And speaking of Avatar, guess which studio released it?
If your guess is ‘20th Century Fox,’ now picture one studio releasing Avatar, the Alien and Predator movies, Star Wars and Marvel superhero movies.
Those are a few of the movies that would come under the aegis of a combined Disney and Fox, which would likely cause even more consolidation among studios because who can effectively compete with that lineup?
As awesome as the idea is of the X-Men finally coming back to Marvel Studios is, I’m not at sure Disney buying Fox’s film and television production and distribution businesses is such a great idea.
Sure, Simon Kinberg would likely no longer be given free rein to ruin the X-Men, and the fate of the Fantastic Four would finall be resolved in the most awesomest manner possible but it would make Disney even more massive, more powerful than it already is.
And I’m not entirely sure a 21st Century Fox as a division of The Walt Disney Company (it would likely require way too much effort–and money–to get rid of Fox branding, which is why it’s likely to exist alongside Disney as a stand-along shingle) is a really good idea for anyone that’s not a shareholder in either company.
And to emphasize my last point, Disney earned $2.9 billion in 2016 (and that’s not including the millions generated by Thor: Ragnarök).
Combining the titles they already control with those of Fox sounds like Ragnarök for all the other studios, which certainly wouldn’t have the seer market power of a combined Disney/Fox.
Anyone who thinks being an actor is all glamor and copious consumption–which isn’t to say that that isn’t there, but that’s hardly the case for everyone that makes the movies many of us love–needs to spend some time with the actors that bring characters like the Predator and Pred-Alien to life.
As evidence, take a look at this clip from Studio ADI, from the making of the 2007 movie Alien vs. Predator: Requiem. The video shows how they shot a scene toward the end of the movie, when the Pred-Alien squares off against a Predator sent to hunt it down on the roof of a hospital.
I can’t speak for anyone else, but the people playing the Pred-Alien and Predator must have had a particularly difficult experience, despite the efforts of the people working to keep the actors comfortable. After all, they’re stuck in constricting suits–in the case of the former, probably barely able to breathe, hear or see–in an almost torrential downpour.
Which isn’t to imply that there was any other way to do it, because to go the CGI route would have probably made things like like a middling video game.
Though to make matters worse, to have to discover after the fact that all the hours of hard work you just went through could barely be seen in many instances because the movie was so badly lit…
Bob Woodruff, Jr. and Alec Gillis of studioADI, the practical special effects house behind a lot of your favorite movies, including the Predator and Alien films, as well as the upcoming Kickstarter-funded practical horror film, Harbinger Down) are two men that clearly enjoy their work.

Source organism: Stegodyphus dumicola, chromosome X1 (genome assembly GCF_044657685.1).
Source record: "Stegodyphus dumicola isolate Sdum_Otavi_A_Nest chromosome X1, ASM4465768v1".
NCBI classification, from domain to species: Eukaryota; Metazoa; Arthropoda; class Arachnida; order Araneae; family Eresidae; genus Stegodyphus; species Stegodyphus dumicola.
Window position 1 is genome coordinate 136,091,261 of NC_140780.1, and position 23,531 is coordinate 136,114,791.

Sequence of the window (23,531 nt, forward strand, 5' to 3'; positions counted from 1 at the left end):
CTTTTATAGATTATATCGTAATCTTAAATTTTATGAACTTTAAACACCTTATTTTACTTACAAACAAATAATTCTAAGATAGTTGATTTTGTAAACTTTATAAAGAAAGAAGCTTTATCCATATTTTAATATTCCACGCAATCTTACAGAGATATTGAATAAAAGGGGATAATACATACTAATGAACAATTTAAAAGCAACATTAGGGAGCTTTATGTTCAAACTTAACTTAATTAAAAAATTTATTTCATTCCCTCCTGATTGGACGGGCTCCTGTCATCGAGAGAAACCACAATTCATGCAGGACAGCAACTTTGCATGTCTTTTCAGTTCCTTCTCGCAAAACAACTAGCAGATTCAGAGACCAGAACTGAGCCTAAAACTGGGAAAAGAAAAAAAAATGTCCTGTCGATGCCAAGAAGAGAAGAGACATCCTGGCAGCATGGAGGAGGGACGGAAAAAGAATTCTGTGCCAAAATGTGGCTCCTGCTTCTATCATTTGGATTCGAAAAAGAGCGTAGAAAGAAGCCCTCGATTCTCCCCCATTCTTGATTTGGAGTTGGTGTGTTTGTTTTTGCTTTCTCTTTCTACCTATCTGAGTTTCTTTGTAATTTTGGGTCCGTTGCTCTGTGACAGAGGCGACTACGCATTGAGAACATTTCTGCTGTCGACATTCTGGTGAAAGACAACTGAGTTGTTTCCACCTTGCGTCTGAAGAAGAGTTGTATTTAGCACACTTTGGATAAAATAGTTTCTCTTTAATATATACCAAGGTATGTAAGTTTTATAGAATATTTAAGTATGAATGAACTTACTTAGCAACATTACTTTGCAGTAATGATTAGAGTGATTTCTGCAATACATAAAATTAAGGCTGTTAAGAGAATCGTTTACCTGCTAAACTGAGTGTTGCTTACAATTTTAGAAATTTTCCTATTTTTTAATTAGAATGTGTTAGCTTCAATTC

You can see the devotion and craftsmanship that their effects shop brings to every creature they make, even when their creations don’t appear in great movies, such as X-Men Origins: Wolverine and the effects they designed for fan-favorite anti-hero, Deadpool.
This disdain occasionally spills over to the creator of the effects.
In the above clip Gillis and Woodruff are explaining why Deadpool looked as he did.
And Gillis makes a great point, which is that special effects houses, aren’t necessarily in control over how a character looks, when all is said and done.
The thing is, I knew that already and while I also hated how Deadpool ended up, the effects-works itself (which is the only thing that studioADI is actually in control of), was spot-on.
The trailer for Dark Space actually looks pretty good, especially for an independent film (made without the backing of a major studio). There’s a dash of Predator here, a hint of Outland there, and a whole lot of Pitch Black, that really works. That being said, if I could mention one thing to the producers: If you’re looking to create a unique look to your trailer, don’t use the same font as the Transformers movies.
It not only doesn’t help, it’s really, really distracting from what matters most, which is (or at least should be) your trailer.
Alec Gillis and Tom Woodruff, of Amalgamated Dynamics, Inc. (ADI) aren’t names that most people are familiar with, though if you have seen Alien, Predator, The Thing (2011), Monster Squad, Mortal Combat, The Fly, The Fly II among many, many others, then you are more familiar with their work than you think.
Despite such a pedigree, the film industry have for quite a few years been moving toward computer-generated images (CGI) instead of practical effects, like animatronics and models. A problem that accompanies CGI is that they are put into images after the film is shot. This means that the actors, when working with computer-generated images, are often performing against a stand-in (which is sometimes a tennis ball on a pole) because the actors need to have something to focus their attention on.
So, if you’re watching a movie like Transformers or The Hobbit: The Desolation of Smaug and wonder what the actors are acting against when Smaug makes an appearance, it’s often not much at all.